Edmond and Lily Safra International Institute for Neuroscience of Natal

Natal, Brazil

Edmond and Lily Safra International Institute for Neuroscience of Natal

Natal, Brazil
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Pais-Vieira M.,Duke University | Lebedev M.A.,Duke University | Wiest M.C.,Wellesley College | Nicolelis M.A.L.,Duke University | Nicolelis M.A.L.,Edmond and Lily Safra International Institute for Neuroscience of Natal
Journal of Neuroscience | Year: 2013

The rat somatosensory system contains multiple thalamocortical loops (TCLs) that altogether process, in fundamentally different ways, tactile stimuli delivered passively or actively sampled. To elucidate potential top-down mechanisms that governTCLprocessing in awake, behaving animals, we simultaneously recorded neuronal ensemble activity across multiple cortical and thalamic areas while rats performed an active aperture discrimination task. Single neurons located in the primary somatosensory cortex (S1), the ventroposterior medial, and the posterior medial thalamic nuclei of the trigeminal somatosensory pathways exhibited prominent anticipatory firing modulations before the whiskers touching the aperture edges. This cortical and thalamic anticipatory firing could not be explained by whisker movements or whisker stimulation, because neither trigeminal ganglion sensory-evoked responses nor EMG activity were detected during the same period. Both thalamic and S1 anticipatory activity were predictive of the animal's discrimination accuracy. Inactivation of the primary motor cortex (M1) with muscimol affected anticipatory patterns in S1 and the thalamus, and impaired the ability to predict the animal's performance accuracy based on thalamocortical anticipatory activity. These findings suggest that neural processing in TCLs is launched in anticipation of whisker contact with objects, depends on top-down effects generated in part by M1 activity, and cannot be explained by the classical feedforward model of the rat trigeminal system. Copyright © 2013 the authors.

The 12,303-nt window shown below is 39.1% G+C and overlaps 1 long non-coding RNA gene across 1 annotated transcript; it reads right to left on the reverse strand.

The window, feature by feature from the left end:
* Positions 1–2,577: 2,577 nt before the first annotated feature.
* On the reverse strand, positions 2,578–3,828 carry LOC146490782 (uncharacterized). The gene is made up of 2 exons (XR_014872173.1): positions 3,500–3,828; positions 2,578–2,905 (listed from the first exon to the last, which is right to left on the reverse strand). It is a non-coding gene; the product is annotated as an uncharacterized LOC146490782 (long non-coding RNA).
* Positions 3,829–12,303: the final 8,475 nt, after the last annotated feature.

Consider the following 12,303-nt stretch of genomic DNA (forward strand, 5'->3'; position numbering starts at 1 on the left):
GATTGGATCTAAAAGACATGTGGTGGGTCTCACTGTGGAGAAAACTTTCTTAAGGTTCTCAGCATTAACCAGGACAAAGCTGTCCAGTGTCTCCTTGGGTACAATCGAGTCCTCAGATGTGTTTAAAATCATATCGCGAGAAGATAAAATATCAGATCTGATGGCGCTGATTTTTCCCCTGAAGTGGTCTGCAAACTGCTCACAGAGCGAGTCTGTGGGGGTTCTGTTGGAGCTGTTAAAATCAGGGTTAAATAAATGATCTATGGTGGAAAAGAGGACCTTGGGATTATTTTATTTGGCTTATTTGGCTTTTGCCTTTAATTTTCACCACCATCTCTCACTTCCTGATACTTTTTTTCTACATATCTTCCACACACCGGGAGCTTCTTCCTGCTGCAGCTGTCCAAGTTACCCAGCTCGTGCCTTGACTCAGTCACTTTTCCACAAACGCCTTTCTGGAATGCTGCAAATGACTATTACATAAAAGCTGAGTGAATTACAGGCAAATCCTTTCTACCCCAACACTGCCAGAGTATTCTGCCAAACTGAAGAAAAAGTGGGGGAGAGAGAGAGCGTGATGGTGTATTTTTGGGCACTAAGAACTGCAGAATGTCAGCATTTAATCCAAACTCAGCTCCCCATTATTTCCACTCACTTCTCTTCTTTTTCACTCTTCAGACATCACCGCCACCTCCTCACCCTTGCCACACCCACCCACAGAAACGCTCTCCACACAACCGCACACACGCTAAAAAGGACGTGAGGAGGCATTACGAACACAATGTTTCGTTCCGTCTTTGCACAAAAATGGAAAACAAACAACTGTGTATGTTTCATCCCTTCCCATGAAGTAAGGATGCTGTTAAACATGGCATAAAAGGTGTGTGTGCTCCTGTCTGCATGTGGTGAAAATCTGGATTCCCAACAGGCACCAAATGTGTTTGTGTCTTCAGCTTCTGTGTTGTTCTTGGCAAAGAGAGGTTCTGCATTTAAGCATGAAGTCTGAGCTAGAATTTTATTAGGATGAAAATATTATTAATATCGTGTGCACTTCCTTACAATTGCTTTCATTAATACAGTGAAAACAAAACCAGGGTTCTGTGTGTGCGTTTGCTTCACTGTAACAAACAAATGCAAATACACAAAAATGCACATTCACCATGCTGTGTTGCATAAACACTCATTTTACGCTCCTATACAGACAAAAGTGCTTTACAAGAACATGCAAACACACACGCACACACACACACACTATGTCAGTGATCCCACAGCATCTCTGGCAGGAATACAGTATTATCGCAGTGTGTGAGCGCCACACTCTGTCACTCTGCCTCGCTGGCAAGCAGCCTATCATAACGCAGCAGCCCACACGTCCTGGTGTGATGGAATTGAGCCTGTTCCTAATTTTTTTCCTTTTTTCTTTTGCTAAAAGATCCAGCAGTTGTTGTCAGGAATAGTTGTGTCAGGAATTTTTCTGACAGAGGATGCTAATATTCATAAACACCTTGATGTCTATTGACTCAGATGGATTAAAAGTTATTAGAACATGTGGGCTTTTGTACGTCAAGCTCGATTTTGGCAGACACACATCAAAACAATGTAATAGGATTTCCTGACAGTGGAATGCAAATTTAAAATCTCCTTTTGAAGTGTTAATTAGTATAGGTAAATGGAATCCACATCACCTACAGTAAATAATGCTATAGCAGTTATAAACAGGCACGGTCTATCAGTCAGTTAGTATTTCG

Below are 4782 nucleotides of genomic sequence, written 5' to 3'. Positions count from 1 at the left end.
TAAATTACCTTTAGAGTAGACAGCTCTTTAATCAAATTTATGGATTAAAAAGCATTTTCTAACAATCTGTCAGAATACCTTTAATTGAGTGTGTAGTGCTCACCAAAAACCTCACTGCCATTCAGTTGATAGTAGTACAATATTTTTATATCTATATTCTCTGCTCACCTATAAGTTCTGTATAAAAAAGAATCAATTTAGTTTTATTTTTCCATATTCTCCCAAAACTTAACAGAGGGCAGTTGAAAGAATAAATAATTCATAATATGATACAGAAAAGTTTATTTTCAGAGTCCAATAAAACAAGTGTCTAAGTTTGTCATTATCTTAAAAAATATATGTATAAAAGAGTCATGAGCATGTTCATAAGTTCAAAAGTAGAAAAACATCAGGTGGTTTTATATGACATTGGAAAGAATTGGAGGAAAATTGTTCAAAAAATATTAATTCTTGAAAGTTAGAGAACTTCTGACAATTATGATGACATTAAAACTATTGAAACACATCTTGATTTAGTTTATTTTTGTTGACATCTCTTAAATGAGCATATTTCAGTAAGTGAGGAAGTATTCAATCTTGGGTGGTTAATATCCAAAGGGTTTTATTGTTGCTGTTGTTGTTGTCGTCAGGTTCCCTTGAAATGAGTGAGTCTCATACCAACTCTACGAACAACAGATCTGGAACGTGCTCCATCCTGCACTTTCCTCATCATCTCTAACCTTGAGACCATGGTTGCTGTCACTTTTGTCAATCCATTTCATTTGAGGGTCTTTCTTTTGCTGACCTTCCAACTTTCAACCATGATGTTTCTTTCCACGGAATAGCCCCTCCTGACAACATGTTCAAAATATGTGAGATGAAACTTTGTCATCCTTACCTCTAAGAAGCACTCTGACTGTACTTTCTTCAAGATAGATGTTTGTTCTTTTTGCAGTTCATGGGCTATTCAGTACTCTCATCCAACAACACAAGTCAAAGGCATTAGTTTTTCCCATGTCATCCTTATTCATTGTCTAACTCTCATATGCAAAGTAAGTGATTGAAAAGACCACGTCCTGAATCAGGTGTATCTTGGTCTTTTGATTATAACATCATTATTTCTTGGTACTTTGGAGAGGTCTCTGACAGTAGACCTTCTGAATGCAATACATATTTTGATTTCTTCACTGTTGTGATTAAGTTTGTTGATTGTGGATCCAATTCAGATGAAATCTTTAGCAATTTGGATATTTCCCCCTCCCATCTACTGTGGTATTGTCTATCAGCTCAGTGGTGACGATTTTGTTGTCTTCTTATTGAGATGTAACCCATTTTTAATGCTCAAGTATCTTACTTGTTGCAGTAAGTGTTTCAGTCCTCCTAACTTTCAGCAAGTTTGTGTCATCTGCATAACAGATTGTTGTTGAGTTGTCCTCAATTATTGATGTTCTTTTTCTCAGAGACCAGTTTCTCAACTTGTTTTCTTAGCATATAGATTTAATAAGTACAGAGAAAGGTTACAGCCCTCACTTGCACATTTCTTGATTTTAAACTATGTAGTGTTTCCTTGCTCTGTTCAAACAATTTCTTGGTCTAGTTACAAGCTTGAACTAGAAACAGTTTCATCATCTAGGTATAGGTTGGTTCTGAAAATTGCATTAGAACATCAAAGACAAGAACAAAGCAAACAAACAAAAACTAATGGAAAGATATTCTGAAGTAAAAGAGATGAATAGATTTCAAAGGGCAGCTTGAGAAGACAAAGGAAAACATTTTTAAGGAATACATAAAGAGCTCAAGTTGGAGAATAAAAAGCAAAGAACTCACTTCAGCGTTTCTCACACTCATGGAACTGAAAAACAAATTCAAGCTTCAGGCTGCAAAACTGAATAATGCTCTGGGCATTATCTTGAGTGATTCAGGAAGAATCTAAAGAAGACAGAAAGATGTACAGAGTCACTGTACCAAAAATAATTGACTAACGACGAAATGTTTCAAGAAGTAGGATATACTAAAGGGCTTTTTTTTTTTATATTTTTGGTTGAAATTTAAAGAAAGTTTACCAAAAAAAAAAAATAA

Pessin G.,Vale Institute of Technology | Osorio F.S.,University of Sao Paulo | Ueyama J.,University of Sao Paulo | Wolf D.F.,University of Sao Paulo | And 2 more authors.
Proceedings of the ACM Symposium on Applied Computing | Year: 2014

This work combines wireless networks (WLAN) (Wireless LAN IEEE 802.11 b/g) with learning and evolution of artificial neural networks. Our main objective is to propose an architecture for a self-adaptive system, addressing alternative methods to the usage of GPS for self-localisation in autonomous mobile robots either in indoor or outdoor environments. We seek to describe alternatives and evaluation methods for localisation of mobile agents using the strength signal from Access Points (APs). The results show that the proposed method used with autonomous mobile robots does not require the use of special hardware, and hence is low cost, easy to operate, and fully autonomous. Copyright 2014 ACM.


Thomson E.,Duke University | Thomson E.,Edmond and Lily Safra International Institute for Neuroscience of Natal | Lou J.,Duke University | Sylvester K.,Duke University | And 4 more authors.
Journal of Neurophysiology | Year: 2014